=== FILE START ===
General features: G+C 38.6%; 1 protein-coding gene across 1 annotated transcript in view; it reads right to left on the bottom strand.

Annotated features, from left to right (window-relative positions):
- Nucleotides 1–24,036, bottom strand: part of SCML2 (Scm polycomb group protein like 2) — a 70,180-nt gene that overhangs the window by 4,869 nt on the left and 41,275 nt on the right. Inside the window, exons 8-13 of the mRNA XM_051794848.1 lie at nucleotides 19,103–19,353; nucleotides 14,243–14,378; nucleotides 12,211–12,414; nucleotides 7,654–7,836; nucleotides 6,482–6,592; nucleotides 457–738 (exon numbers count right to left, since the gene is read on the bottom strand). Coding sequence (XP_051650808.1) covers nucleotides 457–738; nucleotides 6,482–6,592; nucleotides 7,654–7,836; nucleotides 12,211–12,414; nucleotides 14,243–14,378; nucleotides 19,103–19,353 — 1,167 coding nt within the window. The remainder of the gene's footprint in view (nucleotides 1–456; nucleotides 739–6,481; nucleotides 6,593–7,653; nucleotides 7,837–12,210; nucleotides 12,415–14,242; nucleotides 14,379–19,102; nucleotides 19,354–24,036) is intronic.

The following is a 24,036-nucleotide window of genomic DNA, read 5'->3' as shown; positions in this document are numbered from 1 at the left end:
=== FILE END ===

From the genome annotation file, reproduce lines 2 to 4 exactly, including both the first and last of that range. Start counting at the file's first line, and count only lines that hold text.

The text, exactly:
Annotated features, from left to right (window-relative positions):
- Nucleotides 1–24,036, bottom strand: part of SCML2 (Scm polycomb group protein like 2) — a 70,180-nt gene that overhangs the window by 4,869 nt on the left and 41,275 nt on the right. Inside the window, exons 8-13 of the mRNA XM_051794848.1 lie at nucleotides 19,103–19,353; nucleotides 14,243–14,378; nucleotides 12,211–12,414; nucleotides 7,654–7,836; nucleotides 6,482–6,592; nucleotides 457–738 (exon numbers count right to left, since the gene is read on the bottom strand). Coding sequence (XP_051650808.1) covers nucleotides 457–738; nucleotides 6,482–6,592; nucleotides 7,654–7,836; nucleotides 12,211–12,414; nucleotides 14,243–14,378; nucleotides 19,103–19,353 — 1,167 coding nt within the window. The remainder of the gene's footprint in view (nucleotides 1–456; nucleotides 739–6,481; nucleotides 6,593–7,653; nucleotides 7,837–12,210; nucleotides 12,415–14,242; nucleotides 14,379–19,102; nucleotides 19,354–24,036) is intronic.

The following is a 24,036-nucleotide window of genomic DNA, read 5'->3' as shown; positions in this document are numbered from 1 at the left end: